This descriptive, observational study explored the practice of airway clearance of the term newborn at birth. The American Academy of Pediatrics, the American Heart Association, and the European Resuscitation Council have established guidelines for suctioning the well newborn.
Airway clearance practices of nurses, obstetricians, and respiratory therapists at 10 cesarean births and 10 vaginal births were observed. Data were analyzed using descriptive statistics and through content analysis of narratives.
All newborns observed experienced at least one airway clearance event and multiple airway clearance passes. Indications for suctioning were not consistent with professional guidelines. Airway clearance procedures and practices were inconsistent. Two suction devices used: the blue bulb syringe and orogastric catheter. If a newborn was suctioned three times, the orogastric catheter was the predominate device used.
There was a lack of adherence to established clinical guidelines for newborn airway clearance. Further study is needed to identify education of airway clearance guidelines. Specific protocols such as safe suctioning methods, correct device use, and observation of complications associated with airway management need to be developed to support a newborn's healthy transition at birth.
At birth, simple drying of the newborn, wiping away excess fluids from the newborn's mouth and nose, proper positioning of the airway and provision of a warm environment of a term newborn with spontaneous respirations, adequate crying, and good muscle tone are recommended practices. In this study, 40% of healthy newborns were suctioned at birth, although there were no indications. Why is it difficult to consistently apply practice guidelines in the clinical setting? The authors offer some insight on this common conundrum.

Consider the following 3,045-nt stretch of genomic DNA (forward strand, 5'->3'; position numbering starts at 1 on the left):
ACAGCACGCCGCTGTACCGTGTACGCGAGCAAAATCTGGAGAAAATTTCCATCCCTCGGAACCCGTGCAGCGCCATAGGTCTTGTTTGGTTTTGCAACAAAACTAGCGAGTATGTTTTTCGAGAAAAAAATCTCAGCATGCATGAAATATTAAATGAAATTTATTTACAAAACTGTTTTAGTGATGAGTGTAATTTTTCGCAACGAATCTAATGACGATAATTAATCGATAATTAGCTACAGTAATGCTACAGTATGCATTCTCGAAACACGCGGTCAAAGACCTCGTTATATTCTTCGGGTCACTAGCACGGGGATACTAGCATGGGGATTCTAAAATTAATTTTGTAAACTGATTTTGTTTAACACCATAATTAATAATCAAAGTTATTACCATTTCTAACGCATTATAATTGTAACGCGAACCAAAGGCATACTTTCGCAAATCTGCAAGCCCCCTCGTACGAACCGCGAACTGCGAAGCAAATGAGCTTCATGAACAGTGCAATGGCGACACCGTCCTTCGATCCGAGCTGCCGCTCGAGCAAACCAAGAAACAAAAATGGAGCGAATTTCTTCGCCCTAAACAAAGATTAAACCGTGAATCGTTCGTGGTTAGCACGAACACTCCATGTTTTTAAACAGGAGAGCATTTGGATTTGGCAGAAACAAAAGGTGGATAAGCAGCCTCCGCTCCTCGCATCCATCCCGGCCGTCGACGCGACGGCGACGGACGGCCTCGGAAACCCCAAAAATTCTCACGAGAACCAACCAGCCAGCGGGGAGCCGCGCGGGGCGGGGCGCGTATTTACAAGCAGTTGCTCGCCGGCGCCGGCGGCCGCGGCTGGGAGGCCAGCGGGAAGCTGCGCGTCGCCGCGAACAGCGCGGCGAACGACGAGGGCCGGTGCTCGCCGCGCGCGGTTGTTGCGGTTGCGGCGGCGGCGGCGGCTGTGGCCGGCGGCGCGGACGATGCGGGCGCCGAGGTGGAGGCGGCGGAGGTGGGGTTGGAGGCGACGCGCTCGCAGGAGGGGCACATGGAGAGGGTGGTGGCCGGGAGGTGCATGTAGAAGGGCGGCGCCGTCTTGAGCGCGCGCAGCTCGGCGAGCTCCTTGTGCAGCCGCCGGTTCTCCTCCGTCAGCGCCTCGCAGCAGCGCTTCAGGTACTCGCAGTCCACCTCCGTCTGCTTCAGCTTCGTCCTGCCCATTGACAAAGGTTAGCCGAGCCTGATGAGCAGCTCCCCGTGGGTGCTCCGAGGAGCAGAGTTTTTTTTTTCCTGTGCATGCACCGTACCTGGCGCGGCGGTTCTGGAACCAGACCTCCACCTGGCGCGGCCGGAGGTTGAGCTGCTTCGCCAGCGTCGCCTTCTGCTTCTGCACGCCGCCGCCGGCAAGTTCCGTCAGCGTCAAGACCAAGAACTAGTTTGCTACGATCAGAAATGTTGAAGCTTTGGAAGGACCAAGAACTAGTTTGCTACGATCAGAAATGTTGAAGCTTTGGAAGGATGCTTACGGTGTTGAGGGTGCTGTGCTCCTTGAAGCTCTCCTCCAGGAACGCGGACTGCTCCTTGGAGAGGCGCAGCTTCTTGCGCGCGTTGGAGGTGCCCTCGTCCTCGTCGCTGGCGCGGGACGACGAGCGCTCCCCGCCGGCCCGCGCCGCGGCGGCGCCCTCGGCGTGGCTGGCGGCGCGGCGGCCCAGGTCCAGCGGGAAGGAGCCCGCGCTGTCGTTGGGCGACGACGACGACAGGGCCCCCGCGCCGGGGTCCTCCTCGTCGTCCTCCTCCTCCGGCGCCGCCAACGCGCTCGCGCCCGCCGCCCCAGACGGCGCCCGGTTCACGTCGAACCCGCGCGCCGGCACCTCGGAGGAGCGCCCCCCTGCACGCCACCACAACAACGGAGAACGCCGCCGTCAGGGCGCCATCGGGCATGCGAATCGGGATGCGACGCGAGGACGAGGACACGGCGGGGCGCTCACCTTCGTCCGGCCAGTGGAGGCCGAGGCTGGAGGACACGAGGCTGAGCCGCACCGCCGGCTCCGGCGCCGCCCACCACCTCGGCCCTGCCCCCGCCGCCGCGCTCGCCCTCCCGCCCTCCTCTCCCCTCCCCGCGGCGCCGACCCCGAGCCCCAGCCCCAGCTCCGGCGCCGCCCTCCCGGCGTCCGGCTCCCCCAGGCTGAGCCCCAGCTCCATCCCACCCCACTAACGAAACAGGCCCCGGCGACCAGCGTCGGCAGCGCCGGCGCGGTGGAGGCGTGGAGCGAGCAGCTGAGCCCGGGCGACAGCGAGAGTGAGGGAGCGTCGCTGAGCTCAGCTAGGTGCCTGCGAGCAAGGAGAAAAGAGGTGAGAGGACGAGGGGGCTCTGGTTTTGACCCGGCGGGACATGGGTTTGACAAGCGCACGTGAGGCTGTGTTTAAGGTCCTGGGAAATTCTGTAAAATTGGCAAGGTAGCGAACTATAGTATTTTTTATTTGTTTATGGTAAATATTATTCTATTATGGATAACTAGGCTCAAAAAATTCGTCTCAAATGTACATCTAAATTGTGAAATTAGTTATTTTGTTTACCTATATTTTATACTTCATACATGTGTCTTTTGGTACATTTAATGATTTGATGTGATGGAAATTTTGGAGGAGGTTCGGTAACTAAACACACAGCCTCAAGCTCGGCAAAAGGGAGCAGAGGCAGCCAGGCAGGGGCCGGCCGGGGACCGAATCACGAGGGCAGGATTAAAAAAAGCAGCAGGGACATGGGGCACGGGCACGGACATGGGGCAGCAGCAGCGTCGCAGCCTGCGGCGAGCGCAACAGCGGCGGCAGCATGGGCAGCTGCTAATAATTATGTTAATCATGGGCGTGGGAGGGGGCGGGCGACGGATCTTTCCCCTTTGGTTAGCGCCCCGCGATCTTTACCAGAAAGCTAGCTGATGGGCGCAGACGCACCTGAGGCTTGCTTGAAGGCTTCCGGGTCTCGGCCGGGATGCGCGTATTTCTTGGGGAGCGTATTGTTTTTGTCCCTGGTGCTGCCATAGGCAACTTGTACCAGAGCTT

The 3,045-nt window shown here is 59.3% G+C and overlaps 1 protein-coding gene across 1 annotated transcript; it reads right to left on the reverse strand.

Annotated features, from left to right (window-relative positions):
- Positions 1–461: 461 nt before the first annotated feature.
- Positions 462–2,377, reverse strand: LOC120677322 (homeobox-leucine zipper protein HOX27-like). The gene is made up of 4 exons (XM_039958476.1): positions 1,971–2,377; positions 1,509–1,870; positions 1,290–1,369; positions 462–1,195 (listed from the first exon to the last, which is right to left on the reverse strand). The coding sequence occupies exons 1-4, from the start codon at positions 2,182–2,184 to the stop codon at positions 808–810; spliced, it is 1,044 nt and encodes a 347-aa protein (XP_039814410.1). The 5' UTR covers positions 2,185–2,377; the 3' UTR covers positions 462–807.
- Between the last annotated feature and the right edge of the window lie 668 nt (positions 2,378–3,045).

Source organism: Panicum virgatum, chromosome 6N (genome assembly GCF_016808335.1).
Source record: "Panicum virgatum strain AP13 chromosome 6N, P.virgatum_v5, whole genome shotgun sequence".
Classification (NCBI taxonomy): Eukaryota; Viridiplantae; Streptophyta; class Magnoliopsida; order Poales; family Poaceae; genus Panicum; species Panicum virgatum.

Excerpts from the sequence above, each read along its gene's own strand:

Ellise D. Adams is an Associate Professor, College of Nursing, The University of Alabama in Huntsville, Huntsville, AL. The author can be reached via e-mail at firstname.lastname@example.org
Pamela V. O'Neal is an Associate Professor, College of Nursing, The University of Alabama in Huntsville, Huntsville, AL.
Linda A. Hanson is a Staff Nurse, General Medical Unit, Huntsville Hospital for Women and Children, Huntsville, AL.
Casey Norris is a Clinical Assistant Professor, College of Nursing, The University of Alabama in Huntsville, Huntsville, AL.
Angela Ayers is a Staff Nurse, Family Health Care Clinic, Decatur, AL.
Brandi Harbin is a Staff Nurse, Neonatal Intensive Care Unit, Huntsville Hospital for Women and Children, Huntsville, AL.
The authors declare no conflicts of interest.
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